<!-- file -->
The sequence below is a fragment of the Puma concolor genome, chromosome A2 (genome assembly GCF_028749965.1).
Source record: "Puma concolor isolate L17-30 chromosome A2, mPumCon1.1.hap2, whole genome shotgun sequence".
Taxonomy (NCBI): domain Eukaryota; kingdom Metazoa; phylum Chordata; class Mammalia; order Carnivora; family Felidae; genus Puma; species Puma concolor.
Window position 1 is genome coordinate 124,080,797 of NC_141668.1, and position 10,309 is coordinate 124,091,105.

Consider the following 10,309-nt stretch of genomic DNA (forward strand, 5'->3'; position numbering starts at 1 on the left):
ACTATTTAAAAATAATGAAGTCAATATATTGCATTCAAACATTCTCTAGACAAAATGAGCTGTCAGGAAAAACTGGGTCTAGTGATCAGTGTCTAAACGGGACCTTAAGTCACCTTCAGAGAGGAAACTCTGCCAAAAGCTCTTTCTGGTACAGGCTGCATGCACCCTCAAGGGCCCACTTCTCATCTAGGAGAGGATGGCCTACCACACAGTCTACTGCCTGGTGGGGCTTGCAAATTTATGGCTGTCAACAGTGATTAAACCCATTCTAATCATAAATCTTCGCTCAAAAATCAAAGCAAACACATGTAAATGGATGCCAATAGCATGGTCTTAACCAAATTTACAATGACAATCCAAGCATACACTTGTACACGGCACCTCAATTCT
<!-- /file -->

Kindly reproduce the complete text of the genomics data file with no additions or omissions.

The sequence below is a fragment of the Puma concolor genome, chromosome A2 (genome assembly GCF_028749965.1).
Source record: "Puma concolor isolate L17-30 chromosome A2, mPumCon1.1.hap2, whole genome shotgun sequence".
Taxonomy (NCBI): domain Eukaryota; kingdom Metazoa; phylum Chordata; class Mammalia; order Carnivora; family Felidae; genus Puma; species Puma concolor.
Window position 1 is genome coordinate 124,080,797 of NC_141668.1, and position 10,309 is coordinate 124,091,105.

Consider the following 10,309-nt stretch of genomic DNA (forward strand, 5'->3'; position numbering starts at 1 on the left):
ACTATTTAAAAATAATGAAGTCAATATATTGCATTCAAACATTCTCTAGACAAAATGAGCTGTCAGGAAAAACTGGGTCTAGTGATCAGTGTCTAAACGGGACCTTAAGTCACCTTCAGAGAGGAAACTCTGCCAAAAGCTCTTTCTGGTACAGGCTGCATGCACCCTCAAGGGCCCACTTCTCATCTAGGAGAGGATGGCCTACCACACAGTCTACTGCCTGGTGGGGCTTGCAAATTTATGGCTGTCAACAGTGATTAAACCCATTCTAATCATAAATCTTCGCTCAAAAATCAAAGCAAACACATGTAAATGGATGCCAATAGCATGGTCTTAACCAAATTTACAATGACAATCCAAGCATACACTTGTACACGGCACCTCAATTCT